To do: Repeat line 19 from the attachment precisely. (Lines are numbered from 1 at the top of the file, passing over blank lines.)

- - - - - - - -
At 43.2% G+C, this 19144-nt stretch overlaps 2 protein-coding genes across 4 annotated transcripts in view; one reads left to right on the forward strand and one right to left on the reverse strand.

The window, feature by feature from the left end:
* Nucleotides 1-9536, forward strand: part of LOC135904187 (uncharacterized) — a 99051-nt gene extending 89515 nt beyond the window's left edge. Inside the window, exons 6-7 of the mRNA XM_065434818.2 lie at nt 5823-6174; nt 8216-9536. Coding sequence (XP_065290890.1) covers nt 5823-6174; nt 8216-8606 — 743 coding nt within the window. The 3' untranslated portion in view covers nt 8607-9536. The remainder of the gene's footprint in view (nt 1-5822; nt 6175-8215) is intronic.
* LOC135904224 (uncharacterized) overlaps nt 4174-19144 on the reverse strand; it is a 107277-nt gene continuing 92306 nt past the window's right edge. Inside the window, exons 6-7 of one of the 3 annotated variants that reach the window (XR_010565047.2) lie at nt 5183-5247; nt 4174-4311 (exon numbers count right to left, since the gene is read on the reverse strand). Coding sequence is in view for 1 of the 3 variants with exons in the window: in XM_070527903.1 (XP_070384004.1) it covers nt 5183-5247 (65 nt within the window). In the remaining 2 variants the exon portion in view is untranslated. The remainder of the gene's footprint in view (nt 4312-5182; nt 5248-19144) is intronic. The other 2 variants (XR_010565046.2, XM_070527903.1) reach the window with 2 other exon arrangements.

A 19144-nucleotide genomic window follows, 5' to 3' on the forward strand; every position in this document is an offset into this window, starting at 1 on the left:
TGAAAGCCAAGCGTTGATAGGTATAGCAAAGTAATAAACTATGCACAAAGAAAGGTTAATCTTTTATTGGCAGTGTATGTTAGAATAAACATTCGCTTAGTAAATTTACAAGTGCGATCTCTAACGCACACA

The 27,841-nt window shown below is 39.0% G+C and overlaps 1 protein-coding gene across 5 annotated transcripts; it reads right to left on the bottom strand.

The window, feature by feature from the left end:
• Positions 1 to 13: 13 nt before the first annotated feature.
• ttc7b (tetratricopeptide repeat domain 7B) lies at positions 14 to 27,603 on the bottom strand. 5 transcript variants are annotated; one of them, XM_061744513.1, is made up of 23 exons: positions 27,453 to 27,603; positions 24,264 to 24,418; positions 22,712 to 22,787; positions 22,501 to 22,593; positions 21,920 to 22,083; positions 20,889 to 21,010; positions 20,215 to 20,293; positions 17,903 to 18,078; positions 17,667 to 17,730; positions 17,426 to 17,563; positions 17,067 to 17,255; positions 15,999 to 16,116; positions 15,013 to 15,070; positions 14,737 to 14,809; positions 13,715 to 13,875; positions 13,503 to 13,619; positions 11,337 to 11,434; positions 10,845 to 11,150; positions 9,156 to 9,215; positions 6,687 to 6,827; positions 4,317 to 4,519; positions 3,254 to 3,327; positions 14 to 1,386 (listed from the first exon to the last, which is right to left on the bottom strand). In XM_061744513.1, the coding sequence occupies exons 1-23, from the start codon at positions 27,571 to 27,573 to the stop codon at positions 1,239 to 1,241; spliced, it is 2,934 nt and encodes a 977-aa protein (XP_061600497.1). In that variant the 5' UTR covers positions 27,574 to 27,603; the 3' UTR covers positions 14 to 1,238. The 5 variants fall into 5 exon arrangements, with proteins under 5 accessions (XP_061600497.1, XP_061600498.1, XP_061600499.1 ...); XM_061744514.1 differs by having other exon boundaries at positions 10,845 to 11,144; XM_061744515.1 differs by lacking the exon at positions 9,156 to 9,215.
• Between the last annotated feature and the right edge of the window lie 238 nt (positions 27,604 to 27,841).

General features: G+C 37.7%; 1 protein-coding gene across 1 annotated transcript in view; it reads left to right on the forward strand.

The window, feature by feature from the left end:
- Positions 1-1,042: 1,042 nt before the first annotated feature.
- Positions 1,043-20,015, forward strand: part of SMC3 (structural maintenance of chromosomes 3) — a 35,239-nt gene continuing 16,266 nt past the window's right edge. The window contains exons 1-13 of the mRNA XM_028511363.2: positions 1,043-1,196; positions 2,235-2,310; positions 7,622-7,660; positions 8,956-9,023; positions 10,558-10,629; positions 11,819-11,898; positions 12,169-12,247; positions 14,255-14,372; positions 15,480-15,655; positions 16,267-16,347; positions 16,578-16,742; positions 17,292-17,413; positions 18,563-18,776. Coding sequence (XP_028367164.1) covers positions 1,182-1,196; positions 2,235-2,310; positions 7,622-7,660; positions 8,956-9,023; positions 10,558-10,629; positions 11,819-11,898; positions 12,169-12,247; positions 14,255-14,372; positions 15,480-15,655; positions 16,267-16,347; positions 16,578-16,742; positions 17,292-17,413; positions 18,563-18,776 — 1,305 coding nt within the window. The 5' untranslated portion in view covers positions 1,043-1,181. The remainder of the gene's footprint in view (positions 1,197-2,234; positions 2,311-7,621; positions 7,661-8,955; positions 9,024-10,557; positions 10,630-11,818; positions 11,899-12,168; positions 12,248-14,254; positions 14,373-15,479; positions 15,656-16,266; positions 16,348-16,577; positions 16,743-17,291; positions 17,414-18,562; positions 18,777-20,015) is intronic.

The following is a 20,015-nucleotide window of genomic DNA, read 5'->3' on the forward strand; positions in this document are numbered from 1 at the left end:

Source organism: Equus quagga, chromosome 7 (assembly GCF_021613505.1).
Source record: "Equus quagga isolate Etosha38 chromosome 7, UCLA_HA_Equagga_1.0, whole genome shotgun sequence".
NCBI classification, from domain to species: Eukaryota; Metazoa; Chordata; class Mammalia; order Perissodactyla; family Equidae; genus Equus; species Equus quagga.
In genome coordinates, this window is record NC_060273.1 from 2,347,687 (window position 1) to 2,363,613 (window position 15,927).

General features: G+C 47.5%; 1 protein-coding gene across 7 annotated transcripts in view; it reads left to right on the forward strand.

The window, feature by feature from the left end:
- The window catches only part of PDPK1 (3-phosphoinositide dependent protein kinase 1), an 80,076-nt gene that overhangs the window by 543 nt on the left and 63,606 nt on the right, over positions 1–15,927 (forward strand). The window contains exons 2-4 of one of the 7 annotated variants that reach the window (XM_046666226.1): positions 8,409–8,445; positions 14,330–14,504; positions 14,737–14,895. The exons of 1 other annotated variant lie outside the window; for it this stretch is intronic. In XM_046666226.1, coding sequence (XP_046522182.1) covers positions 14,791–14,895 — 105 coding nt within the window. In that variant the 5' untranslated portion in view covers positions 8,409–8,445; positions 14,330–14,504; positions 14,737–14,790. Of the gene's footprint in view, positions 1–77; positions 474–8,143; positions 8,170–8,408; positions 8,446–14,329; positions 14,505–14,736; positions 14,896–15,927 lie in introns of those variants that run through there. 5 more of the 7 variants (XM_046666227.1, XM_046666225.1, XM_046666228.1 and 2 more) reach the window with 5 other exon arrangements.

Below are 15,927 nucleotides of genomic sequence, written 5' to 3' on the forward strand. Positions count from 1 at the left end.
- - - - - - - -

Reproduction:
NCBI classification, from domain to species: Eukaryota; Metazoa; Chordata; class Mammalia; order Perissodactyla; family Equidae; genus Equus; species Equus quagga.